Former property agents plead guilty to illegal short-term sublets

Two men who ran a business providing unauthorised short-term stays earned at least $19,000 over a period of five weeks, a district court heard yesterday.

Terence Tan En Wei, 35, and Yao Songliang, 34, pleaded guilty to four charges earlier this month. The prosecution is seeking a fine of $20,000 on each charge, or a total of $80,000 for each man.

The case is the first since new regulations against home-sharing kicked in on May 15 last year.

Deputy Public Prosecutor Selene Yap told the court that while the offences took place between May 15 and June 21 last year, the total profits reaped by the duo were likely to be much higher as they had been renting flats at D'Leedon condominium off Farrer Road since late 2015.

They did so by setting up companies, through which they rented four different units at the condominium.

Though the rental contracts stated that the flats could not be sublet, Tan and Yao, who were both property agents with Savills Residential, regularly advertised the units on home-sharing sites such as Airbnb and HomeAway as well as Web portals including Craigslist.

Their licences have since been revoked by the Council for Estate Agencies.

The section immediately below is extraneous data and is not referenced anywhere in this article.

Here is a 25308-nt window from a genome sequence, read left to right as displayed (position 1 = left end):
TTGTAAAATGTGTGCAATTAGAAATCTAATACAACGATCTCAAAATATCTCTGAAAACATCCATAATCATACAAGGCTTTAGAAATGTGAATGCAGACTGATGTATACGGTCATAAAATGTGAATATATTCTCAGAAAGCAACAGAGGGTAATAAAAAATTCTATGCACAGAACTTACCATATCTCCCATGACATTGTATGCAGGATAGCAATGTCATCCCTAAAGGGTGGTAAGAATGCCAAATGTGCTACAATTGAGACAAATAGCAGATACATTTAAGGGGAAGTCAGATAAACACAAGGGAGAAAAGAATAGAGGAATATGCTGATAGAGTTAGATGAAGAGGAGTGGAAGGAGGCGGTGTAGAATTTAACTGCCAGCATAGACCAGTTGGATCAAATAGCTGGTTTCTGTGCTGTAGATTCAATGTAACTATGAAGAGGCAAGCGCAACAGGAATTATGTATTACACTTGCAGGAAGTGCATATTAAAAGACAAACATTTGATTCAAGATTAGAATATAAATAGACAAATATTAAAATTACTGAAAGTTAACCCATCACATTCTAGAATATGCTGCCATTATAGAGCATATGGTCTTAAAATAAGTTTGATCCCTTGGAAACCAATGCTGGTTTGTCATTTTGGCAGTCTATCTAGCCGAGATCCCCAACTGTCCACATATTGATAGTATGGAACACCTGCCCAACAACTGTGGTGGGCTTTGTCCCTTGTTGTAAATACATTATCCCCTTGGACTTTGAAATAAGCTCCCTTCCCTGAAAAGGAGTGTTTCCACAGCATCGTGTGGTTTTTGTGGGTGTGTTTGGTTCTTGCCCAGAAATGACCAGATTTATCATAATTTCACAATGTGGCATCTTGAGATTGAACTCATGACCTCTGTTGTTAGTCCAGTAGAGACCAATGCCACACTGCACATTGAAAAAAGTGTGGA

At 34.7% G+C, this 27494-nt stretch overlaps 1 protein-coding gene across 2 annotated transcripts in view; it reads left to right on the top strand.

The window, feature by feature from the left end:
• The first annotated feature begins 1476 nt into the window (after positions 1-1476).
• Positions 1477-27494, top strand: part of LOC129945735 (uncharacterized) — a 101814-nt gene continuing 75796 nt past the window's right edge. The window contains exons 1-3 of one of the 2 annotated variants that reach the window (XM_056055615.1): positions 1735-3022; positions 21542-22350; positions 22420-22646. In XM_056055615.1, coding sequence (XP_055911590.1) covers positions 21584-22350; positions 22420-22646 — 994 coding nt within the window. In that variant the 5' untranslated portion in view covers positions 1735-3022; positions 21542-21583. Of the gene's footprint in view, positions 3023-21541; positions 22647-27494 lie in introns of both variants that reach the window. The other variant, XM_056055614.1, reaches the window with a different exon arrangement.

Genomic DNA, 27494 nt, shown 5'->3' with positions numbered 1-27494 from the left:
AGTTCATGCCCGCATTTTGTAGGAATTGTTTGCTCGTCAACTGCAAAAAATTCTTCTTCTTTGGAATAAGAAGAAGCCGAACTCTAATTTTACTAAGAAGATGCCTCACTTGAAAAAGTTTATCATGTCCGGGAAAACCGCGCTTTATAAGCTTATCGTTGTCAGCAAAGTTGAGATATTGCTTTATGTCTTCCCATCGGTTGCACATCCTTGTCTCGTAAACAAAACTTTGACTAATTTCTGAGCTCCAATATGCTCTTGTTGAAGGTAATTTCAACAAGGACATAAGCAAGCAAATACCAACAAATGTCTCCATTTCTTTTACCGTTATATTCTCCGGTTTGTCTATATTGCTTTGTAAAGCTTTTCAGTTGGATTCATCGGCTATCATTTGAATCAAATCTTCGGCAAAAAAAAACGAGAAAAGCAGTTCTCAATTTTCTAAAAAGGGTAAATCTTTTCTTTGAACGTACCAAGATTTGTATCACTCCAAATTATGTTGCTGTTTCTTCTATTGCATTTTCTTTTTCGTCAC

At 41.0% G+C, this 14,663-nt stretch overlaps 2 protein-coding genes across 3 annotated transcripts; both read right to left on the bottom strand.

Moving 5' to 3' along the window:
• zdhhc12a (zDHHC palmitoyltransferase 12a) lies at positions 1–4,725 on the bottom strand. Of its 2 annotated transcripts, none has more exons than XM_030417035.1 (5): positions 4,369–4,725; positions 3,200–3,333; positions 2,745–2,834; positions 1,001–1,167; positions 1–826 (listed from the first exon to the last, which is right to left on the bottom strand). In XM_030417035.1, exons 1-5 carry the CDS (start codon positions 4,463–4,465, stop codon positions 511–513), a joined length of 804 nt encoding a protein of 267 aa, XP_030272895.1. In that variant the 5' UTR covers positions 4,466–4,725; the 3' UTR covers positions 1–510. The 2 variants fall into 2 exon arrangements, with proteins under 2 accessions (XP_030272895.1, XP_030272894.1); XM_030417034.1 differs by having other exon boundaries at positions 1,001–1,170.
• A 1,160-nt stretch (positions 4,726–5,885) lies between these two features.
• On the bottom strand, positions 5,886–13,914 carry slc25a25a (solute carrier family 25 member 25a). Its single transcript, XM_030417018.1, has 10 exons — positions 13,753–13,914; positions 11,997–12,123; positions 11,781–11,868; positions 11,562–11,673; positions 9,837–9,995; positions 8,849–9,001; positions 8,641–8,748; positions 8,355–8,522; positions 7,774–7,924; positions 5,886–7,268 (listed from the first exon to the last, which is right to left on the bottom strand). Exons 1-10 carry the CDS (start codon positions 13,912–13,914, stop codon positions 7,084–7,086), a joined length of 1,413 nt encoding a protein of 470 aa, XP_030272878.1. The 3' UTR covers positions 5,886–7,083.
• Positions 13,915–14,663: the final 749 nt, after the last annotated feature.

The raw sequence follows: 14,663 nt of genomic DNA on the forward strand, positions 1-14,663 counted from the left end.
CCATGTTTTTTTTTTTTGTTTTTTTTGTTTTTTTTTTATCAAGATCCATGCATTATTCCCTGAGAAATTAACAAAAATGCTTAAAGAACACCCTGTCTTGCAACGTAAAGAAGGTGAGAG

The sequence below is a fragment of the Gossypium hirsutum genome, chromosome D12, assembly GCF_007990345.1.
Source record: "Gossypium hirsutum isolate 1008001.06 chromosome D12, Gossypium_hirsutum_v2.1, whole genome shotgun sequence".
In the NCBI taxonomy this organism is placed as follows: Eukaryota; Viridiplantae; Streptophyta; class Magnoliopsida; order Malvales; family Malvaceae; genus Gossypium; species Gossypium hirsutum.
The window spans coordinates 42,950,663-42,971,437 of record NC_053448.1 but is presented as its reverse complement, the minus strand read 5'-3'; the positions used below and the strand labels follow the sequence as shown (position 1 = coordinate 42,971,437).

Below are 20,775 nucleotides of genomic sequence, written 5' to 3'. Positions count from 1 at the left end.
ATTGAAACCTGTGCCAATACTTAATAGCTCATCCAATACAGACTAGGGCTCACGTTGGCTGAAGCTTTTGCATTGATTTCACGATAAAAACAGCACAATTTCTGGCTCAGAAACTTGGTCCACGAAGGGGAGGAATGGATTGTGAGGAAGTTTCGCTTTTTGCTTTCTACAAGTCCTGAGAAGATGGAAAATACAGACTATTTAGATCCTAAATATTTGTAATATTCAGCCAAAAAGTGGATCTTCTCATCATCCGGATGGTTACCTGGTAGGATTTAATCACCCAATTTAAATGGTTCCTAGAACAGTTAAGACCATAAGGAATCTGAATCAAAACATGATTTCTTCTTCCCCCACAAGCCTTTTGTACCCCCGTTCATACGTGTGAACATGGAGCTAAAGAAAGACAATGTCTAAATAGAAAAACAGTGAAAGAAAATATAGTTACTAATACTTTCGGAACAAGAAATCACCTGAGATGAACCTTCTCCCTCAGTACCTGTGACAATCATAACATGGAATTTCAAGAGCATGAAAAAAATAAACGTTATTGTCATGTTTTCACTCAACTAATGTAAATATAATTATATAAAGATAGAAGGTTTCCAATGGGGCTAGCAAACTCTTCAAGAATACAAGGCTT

In one instance, the duo pocketed £2,455 (S$4,510) by renting out a 59 sq m flat to two guests for 23 nights.

They earned 38,823 Philippine pesos (S$980) by renting out another flat of the same size to six guests for five nights.

In all four cases relating to the charges, the guests booked their stays and paid through Airbnb.

The prosecution also said the duo "used deception and evasion" to hide their activities, such as by leading guests to a different unit to wait out suspicious security guards, or asking guests to lie about the unit they were staying in.

The maximum fine is $200,000 on each charge. District Judge Kenneth Choo has delayed sentencing to April 3.

Last February, an Urban Redevelopment Authority guideline against any short-term accommodation of under six months in private residences, in place since 2009, was incorporated into the Planning Act, making any such short-term stays illegal. Then the bar was lowered to under three months for private homes from June 30 last year.

For HDB flats, the minimum stay is still six months.